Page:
MPs revive attempt to raise pension for former members


Parliament has revived a Bill to increase pension for members who retired between 1984 and 2001. FILE PHOTO | JEFF ANGOTE | NMG

Parliament has revived a Bill rejected by former President Uhuru Kenyatta to increase pension for members who retired between 1984 and 2001.

The Bill republished by Kimilili MP Didmus Barasa shows it will cost taxpayers an extra Sh180.9 million every year to keep former MPs who retired between July 1, 1984, and January 1, 2001, comfortable.

The Budget and Appropriations Committee (BAC) heard that should the Parliamentary Pensions (Amendment) Bill 2022 sail through, the former legislators will earn a monthly pension of Sh100,000 up from the current Sh3,952.

Read: Bill to give MPs Sh100,000 lifetime pay returns

Data submitted to the BAC shows that as of 2018, the lowest pension payment was Sh3,952, while the average pension for MPs who earned less than the recommended amount was Sh33,000 on average.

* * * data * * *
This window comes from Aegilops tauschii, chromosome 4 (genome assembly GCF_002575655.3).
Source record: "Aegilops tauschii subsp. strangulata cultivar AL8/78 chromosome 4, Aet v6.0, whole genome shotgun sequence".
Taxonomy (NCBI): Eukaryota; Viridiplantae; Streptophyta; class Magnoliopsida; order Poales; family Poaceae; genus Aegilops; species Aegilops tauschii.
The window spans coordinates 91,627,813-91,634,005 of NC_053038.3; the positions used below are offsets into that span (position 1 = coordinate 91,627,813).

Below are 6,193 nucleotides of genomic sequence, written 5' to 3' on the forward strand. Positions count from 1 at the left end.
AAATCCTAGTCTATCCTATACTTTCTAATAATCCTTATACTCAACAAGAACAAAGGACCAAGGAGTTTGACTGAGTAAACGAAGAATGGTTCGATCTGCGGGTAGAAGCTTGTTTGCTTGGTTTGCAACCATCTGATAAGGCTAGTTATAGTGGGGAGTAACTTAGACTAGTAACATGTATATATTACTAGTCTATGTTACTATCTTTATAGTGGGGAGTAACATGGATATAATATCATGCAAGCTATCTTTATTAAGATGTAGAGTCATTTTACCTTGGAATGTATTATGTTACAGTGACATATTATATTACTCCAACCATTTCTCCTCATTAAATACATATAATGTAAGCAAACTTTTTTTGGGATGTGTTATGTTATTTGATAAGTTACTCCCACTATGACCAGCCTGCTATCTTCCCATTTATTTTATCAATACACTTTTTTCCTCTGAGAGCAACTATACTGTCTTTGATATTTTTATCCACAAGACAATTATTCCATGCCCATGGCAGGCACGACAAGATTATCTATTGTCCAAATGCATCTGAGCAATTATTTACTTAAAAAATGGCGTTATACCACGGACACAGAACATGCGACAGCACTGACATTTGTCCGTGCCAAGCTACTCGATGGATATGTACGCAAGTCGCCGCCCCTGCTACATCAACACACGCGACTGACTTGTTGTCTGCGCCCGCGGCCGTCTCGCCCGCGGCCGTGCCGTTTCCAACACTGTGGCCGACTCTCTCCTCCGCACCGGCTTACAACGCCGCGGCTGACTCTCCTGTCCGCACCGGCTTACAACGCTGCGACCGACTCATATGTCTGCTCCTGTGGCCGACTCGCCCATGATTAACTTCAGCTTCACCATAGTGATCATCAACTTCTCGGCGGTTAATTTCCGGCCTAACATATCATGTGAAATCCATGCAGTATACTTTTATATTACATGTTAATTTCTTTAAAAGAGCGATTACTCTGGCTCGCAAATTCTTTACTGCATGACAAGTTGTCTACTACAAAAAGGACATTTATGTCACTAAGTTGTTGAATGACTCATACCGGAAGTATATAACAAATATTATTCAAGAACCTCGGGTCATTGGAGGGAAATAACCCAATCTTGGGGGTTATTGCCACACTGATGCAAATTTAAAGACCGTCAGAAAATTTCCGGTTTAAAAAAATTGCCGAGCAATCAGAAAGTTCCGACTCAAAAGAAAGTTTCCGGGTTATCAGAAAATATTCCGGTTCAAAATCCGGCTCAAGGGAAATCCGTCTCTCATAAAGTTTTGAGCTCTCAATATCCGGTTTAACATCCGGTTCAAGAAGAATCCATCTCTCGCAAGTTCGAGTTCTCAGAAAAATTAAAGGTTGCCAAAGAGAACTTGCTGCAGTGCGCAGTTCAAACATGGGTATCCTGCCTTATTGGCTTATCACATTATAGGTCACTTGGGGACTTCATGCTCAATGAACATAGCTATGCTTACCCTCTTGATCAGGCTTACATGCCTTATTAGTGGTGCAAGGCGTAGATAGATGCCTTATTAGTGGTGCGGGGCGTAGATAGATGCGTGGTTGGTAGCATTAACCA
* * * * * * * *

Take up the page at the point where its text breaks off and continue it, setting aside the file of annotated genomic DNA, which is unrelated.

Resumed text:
“To implement the proposal, it is estimated that it will cost the government an additional expenditure of approximately Sh180.9 million in the first year of implementation made up of approximately Sh15.08 million monthly,” said Mr Barasa.

Currently, there are 160 former MPs entitled to the proposed pension having retired between January 1984 and January 2001.

Mr Barasa told the BAC chaired by Kiharu MP Ndindi Nyoro that there are about 130 widows and widowers.

He said each former MP is entitled to an average amount of Sh33,000 per month as a pension benefit while each widow or widower receives an average amount of Sh16,500 per month as an entitlement.

The committee heard that the current cost of 160 former MPs and 130 widows and widowers is Sh7.43 million monthly or Sh89.1 million annually.

Read: MPs wrest control of their pensions from Treasury

“Increasing the pension will put pressure on the current wage bill, which is a big problem for the economy given the present government’s goal of cutting recurrent expenses to reduce the rising debt,” an analysis by parliamentary fiscal analysts read.

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